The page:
Pages

Friday, July 24, 2015

STEM and STEAM Centers in the Library


     Last year I started Makerspaces in my library as a way to give my students more opportunities to be "hands-on" in their learning.  (You can read about my Makerspace beginnings here.)  I definitely learned a lot by jumping right in, and as with most things, found that some parts worked great while others needed some tweaking.  At the end of the year, I did an informal survey with mainly 3rd through 5th grade asking them "What lesson/activity did you enjoy the most in the library" and MANY of them mentioned our Makerspace activities.   I was super happy to hear that, and planned on continuing Makerspaces again this year.
     Around the same time, I found out that my district was going to open a new elementary school this year, and it was going to be a STEM school.  I went to several meetings about it, and was completely hooked in this concept! (It took me back to my days of teaching 3rd grade and all the inquiry-based projects I used to do with my students that integrated Science, Social Studies, and Math.)      So, there I was at the beginning of summer, brainstorming ways to improve Makerspaces when it suddenly hit me!  I remember it was like the skies cleared, the birds chirped, and the music exploded in my head all at the same time!  A huge smile came across my face as I said to myself, "What if I combined my Makerspace activities with a STEM/STEAM focus?"  
     I immediately thought of my library and how I could rearrange things to make 5 clearly defined areas, near a wall, for each station.  I moved some tables that I had up against the wall and made them go perpendicular instead.  This would allow more students (up to 4-5) at each table instead of only 2-3 if the tables were flat against the wall.  Then I looked at the wall above each table, and in my mind I could see posters that would state the STEAM concept, and give the kids an idea of the skills that they may use at that station.  So that's how I came to make these posters:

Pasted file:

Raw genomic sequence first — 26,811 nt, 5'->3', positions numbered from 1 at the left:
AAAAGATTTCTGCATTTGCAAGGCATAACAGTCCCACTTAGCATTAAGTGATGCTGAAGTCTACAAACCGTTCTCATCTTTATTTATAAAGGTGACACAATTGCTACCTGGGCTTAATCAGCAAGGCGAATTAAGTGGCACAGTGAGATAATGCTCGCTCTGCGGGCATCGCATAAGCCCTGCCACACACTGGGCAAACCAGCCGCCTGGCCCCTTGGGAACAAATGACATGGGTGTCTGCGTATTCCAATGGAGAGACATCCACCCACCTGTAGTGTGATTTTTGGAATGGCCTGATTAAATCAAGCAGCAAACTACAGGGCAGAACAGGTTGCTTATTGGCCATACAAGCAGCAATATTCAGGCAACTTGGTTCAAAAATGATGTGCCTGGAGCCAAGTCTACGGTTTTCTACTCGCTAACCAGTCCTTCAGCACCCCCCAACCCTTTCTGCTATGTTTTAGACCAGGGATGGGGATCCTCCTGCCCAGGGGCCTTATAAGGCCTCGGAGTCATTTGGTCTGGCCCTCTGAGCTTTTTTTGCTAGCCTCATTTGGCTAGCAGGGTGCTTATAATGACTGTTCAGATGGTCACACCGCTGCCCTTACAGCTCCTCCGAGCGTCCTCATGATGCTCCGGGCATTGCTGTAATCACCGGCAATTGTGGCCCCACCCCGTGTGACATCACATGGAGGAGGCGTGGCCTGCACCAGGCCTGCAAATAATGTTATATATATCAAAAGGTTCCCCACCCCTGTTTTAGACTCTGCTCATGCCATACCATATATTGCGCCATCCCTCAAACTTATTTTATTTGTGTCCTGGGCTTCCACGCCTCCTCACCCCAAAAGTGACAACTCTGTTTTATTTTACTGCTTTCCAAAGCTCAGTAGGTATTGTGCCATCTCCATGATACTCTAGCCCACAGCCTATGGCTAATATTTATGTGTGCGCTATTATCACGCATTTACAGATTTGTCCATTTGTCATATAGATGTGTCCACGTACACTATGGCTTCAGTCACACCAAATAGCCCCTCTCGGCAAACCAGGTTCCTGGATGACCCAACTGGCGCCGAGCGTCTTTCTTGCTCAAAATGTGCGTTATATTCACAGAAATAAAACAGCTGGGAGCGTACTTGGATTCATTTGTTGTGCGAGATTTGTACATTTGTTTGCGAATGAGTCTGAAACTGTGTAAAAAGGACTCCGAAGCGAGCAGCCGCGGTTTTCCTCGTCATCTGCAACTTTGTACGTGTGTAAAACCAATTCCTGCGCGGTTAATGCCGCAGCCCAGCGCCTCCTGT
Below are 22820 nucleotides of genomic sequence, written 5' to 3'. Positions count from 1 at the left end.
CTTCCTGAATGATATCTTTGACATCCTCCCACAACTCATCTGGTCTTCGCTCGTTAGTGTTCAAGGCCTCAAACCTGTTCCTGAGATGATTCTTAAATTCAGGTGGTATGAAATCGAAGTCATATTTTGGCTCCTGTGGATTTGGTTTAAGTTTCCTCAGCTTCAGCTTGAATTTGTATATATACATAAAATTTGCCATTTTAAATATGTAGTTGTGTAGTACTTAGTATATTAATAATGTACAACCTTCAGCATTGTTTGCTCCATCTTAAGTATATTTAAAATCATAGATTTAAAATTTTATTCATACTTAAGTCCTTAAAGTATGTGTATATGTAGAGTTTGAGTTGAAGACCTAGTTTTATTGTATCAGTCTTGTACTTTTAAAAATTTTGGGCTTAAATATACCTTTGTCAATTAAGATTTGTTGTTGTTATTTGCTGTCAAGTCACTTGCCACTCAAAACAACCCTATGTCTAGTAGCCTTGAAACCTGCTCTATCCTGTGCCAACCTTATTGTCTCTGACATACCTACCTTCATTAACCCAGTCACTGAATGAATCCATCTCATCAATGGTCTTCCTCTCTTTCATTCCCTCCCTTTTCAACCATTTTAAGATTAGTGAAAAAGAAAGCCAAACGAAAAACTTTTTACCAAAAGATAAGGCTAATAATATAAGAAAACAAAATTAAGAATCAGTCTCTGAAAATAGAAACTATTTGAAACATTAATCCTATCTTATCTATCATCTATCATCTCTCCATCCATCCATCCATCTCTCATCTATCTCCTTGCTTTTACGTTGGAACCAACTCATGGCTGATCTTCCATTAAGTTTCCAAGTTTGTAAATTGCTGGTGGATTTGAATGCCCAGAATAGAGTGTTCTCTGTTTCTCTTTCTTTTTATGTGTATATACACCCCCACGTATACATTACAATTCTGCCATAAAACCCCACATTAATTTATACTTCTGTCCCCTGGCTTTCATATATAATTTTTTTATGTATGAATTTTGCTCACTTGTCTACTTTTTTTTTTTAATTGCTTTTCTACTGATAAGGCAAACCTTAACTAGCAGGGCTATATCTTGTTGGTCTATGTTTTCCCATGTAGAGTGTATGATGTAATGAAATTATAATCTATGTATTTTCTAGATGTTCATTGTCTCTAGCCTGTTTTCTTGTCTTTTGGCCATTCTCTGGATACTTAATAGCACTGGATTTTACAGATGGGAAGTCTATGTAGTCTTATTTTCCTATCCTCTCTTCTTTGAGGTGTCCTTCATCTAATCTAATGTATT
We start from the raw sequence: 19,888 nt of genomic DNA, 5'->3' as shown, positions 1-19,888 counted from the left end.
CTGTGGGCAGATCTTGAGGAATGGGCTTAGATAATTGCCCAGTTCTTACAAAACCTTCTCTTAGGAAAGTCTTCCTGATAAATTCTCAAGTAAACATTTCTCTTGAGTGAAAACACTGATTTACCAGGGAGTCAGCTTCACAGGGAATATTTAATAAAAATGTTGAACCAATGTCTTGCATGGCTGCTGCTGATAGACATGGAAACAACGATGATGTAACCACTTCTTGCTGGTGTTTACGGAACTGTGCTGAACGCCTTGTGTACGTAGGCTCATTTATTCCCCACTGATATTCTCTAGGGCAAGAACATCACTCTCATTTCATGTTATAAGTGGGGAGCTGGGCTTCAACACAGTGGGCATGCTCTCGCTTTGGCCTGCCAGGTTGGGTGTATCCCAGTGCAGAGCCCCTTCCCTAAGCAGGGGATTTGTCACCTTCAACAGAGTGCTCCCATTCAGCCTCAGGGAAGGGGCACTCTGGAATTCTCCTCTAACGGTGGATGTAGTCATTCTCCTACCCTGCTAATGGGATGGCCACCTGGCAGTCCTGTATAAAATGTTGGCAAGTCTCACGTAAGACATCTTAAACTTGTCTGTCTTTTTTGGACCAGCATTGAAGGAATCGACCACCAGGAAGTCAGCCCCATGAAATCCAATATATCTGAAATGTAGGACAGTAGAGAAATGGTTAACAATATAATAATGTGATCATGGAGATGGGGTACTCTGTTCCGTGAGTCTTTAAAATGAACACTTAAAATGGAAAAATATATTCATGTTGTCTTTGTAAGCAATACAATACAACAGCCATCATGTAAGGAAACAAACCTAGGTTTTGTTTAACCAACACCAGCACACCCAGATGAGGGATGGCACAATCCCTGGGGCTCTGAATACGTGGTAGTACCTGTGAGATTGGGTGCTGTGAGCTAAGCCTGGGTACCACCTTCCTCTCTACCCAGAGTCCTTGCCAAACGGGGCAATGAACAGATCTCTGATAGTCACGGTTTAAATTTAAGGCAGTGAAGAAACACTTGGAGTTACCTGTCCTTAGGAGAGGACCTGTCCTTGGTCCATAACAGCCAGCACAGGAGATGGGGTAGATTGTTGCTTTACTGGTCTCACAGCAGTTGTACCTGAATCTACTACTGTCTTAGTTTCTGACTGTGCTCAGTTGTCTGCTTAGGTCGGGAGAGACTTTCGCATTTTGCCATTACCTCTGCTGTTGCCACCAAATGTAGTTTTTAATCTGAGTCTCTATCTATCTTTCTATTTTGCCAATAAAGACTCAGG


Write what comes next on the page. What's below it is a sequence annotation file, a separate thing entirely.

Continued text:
I'm thinking about making the main posters at Office Depot probably 12x24 but then make the "Challenge" sign just on 11x14 cardstock and laminate it. That way, I can change out and rotate the activities, and can either write in the activity or tape the instructions on the sign.  
     I also made some additional signs that combined all the concepts to post up around the library's Makerspace area and some bookmarks to hand out to the students as reminders of activities we are doing in the library.


 

If you are interested in using these in your own library,
you can find them at my TpT store or at Teacher's Notebook.

I'm super excited about starting this new way of doing centers and will post pictures once I get everything set up at school in the next week or two. 

What new things are you trying this year in your library?  I'd love to hear from you!

Sandy

Sunday, July 12, 2015

Improving Fiction and Non-Fiction - Part 2

(This is a continuation of my blog "Improving
 Fiction and Non-Fiction-Part 1" which you can find here.)

     The next step I wanted to improve was how I taught the story elements for both Fiction and Non-Fiction books.  Last year I created an interactive anchor chart that I used in the beginning as we were learning about the parts of a story. The students helped me "build" our chart over the course of a few weeks, and at times I would hand out the pieces and ask them to put them on the chart where they were supposed to go. (You can read about that post here.)
     I liked giving the kids an opportunity to manipulate the chart and be active with their learning, but I felt like it needed something to help tie in these same story parts when we started talking about how to retell a story.  So, I went back to the drawing board this week to work on this.

Part Two: Improving how I teach Story Elements